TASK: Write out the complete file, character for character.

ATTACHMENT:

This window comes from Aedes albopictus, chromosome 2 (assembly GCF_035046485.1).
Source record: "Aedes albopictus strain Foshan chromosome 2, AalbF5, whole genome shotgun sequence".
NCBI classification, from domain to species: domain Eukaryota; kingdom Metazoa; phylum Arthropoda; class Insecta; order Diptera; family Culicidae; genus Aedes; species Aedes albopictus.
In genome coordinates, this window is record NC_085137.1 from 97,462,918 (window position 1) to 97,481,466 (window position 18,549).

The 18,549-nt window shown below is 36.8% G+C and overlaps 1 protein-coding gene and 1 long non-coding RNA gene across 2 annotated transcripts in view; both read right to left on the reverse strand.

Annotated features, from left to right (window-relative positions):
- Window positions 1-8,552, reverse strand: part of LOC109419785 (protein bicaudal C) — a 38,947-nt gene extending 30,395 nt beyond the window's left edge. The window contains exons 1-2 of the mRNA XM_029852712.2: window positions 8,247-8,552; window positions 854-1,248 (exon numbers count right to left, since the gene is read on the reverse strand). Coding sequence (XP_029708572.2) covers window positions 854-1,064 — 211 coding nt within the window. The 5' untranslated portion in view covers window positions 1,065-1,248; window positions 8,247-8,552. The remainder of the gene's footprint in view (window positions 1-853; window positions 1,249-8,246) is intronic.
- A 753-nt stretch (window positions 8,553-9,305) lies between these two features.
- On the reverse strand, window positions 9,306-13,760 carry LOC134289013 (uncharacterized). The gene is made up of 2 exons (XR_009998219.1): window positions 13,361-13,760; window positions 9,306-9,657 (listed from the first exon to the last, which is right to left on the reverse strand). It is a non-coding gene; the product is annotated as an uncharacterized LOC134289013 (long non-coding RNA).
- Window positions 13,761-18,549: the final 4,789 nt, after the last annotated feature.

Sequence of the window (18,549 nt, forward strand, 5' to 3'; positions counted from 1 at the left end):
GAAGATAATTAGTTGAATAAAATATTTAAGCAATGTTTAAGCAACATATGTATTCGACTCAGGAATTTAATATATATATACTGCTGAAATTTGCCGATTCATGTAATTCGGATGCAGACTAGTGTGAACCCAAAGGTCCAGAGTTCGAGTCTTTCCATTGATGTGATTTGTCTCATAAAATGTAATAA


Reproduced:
This window comes from Aedes albopictus, chromosome 2 (assembly GCF_035046485.1).
Source record: "Aedes albopictus strain Foshan chromosome 2, AalbF5, whole genome shotgun sequence".
NCBI classification, from domain to species: domain Eukaryota; kingdom Metazoa; phylum Arthropoda; class Insecta; order Diptera; family Culicidae; genus Aedes; species Aedes albopictus.
In genome coordinates, this window is record NC_085137.1 from 97,462,918 (window position 1) to 97,481,466 (window position 18,549).

The 18,549-nt window shown below is 36.8% G+C and overlaps 1 protein-coding gene and 1 long non-coding RNA gene across 2 annotated transcripts in view; both read right to left on the reverse strand.

Annotated features, from left to right (window-relative positions):
- Window positions 1-8,552, reverse strand: part of LOC109419785 (protein bicaudal C) — a 38,947-nt gene extending 30,395 nt beyond the window's left edge. The window contains exons 1-2 of the mRNA XM_029852712.2: window positions 8,247-8,552; window positions 854-1,248 (exon numbers count right to left, since the gene is read on the reverse strand). Coding sequence (XP_029708572.2) covers window positions 854-1,064 — 211 coding nt within the window. The 5' untranslated portion in view covers window positions 1,065-1,248; window positions 8,247-8,552. The remainder of the gene's footprint in view (window positions 1-853; window positions 1,249-8,246) is intronic.
- A 753-nt stretch (window positions 8,553-9,305) lies between these two features.
- On the reverse strand, window positions 9,306-13,760 carry LOC134289013 (uncharacterized). The gene is made up of 2 exons (XR_009998219.1): window positions 13,361-13,760; window positions 9,306-9,657 (listed from the first exon to the last, which is right to left on the reverse strand). It is a non-coding gene; the product is annotated as an uncharacterized LOC134289013 (long non-coding RNA).
- Window positions 13,761-18,549: the final 4,789 nt, after the last annotated feature.

Sequence of the window (18,549 nt, forward strand, 5' to 3'; positions counted from 1 at the left end):
GAAGATAATTAGTTGAATAAAATATTTAAGCAATGTTTAAGCAACATATGTATTCGACTCAGGAATTTAATATATATATACTGCTGAAATTTGCCGATTCATGTAATTCGGATGCAGACTAGTGTGAACCCAAAGGTCCAGAGTTCGAGTCTTTCCATTGATGTGATTTGTCTCATAAAATGTAATAA